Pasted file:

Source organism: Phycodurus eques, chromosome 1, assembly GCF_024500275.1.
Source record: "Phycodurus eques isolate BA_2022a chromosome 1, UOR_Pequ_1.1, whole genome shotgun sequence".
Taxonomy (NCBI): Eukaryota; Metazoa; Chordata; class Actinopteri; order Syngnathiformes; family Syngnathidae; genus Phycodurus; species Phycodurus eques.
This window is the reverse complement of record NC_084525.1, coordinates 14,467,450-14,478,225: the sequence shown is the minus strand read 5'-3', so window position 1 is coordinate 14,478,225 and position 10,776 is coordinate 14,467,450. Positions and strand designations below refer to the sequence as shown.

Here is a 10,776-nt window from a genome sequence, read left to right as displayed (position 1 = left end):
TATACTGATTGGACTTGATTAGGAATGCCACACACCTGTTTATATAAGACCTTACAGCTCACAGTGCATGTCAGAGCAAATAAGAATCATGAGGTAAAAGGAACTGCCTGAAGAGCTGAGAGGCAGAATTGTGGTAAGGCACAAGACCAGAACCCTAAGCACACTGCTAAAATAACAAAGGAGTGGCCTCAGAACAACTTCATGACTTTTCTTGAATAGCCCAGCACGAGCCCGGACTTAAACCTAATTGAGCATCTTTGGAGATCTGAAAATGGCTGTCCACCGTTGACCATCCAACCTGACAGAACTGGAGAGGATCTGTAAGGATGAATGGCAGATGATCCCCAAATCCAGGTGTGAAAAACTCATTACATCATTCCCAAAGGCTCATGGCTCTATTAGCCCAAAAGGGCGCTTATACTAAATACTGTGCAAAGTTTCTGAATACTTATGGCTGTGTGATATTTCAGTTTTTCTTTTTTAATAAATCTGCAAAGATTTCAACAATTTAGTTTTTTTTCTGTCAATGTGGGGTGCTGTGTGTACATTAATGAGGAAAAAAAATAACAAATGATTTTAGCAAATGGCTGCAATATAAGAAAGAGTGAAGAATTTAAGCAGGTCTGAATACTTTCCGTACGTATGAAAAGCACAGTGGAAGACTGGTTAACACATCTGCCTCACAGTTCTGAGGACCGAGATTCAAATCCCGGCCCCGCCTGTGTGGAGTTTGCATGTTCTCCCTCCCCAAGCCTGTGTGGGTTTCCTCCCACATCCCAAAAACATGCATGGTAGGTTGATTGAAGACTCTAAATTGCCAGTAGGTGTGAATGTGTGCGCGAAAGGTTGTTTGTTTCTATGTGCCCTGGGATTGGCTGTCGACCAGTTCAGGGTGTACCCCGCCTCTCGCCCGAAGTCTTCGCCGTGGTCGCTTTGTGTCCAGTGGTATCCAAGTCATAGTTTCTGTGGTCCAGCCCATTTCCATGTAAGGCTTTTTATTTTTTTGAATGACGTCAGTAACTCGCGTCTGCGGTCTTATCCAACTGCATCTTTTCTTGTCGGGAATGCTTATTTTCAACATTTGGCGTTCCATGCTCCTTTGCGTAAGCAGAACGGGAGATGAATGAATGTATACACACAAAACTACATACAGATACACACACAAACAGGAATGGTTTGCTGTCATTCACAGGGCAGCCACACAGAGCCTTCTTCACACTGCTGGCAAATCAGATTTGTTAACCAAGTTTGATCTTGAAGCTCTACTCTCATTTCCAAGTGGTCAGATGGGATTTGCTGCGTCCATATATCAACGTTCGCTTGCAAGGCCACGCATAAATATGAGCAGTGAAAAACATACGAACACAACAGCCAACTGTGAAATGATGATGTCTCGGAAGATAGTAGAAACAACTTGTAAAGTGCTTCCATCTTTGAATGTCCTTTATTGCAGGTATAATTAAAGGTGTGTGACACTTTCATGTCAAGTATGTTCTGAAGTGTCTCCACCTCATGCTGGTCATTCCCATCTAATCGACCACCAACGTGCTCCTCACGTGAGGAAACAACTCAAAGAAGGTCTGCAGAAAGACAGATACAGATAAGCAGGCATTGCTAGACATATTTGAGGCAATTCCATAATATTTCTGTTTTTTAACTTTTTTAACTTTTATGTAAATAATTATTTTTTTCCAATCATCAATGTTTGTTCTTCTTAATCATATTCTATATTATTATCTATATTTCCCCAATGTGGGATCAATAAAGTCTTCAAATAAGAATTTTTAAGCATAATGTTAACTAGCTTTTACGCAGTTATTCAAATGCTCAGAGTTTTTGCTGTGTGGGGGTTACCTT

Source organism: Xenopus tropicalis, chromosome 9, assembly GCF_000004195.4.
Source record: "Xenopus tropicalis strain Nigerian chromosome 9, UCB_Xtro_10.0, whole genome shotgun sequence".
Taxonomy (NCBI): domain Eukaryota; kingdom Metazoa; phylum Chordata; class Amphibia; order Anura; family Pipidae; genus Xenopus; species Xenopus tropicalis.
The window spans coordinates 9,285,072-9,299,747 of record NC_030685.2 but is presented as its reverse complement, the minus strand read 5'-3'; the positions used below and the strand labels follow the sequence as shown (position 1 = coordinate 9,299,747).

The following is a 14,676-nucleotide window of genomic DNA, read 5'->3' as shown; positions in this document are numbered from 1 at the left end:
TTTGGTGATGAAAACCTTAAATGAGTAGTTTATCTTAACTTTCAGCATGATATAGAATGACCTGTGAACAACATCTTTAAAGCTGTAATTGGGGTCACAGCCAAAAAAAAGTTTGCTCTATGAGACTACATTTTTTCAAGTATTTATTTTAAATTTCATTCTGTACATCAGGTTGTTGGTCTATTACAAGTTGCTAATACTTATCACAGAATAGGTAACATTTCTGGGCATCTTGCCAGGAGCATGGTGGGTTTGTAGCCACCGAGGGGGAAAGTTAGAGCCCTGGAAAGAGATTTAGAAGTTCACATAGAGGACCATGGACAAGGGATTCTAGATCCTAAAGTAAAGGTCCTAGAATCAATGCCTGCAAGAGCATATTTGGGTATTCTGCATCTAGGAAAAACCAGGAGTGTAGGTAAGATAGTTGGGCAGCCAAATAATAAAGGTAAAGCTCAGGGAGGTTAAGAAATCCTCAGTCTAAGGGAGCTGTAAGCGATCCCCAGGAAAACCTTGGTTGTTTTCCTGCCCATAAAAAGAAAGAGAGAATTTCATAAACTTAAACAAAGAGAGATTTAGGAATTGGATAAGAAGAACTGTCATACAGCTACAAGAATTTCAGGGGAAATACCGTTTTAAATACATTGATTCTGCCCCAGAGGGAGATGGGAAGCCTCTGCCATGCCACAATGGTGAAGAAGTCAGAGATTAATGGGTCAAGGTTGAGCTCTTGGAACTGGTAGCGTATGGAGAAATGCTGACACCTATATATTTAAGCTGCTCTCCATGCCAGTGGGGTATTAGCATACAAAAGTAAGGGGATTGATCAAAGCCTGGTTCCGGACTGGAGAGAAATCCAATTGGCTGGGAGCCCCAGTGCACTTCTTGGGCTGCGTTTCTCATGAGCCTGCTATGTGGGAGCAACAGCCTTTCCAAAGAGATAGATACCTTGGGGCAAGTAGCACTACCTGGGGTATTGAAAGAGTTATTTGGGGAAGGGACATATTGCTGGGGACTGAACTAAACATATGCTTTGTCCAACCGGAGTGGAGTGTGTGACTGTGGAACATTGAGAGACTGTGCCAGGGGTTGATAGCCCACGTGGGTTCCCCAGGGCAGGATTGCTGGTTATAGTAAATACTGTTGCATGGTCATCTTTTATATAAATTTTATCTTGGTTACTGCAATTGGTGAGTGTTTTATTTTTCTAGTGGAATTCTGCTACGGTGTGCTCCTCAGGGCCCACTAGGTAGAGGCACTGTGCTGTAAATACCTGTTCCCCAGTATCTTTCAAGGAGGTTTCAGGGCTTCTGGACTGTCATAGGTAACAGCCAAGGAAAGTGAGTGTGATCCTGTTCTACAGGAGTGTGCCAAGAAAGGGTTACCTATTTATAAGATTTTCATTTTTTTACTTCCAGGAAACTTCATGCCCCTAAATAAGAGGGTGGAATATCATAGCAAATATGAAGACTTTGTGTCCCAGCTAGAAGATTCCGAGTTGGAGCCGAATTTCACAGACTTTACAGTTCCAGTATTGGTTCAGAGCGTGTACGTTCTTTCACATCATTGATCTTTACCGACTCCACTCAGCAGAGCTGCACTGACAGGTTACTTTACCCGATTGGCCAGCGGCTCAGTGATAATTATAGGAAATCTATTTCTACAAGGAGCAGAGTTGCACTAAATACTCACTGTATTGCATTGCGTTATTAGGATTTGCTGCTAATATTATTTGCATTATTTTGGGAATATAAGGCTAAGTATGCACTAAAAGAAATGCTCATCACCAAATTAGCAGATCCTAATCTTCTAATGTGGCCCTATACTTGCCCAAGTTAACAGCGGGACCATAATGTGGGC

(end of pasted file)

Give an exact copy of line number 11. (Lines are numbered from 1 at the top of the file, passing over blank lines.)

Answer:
The following is a 14,676-nucleotide window of genomic DNA, read 5'->3' as shown; positions in this document are numbered from 1 at the left end: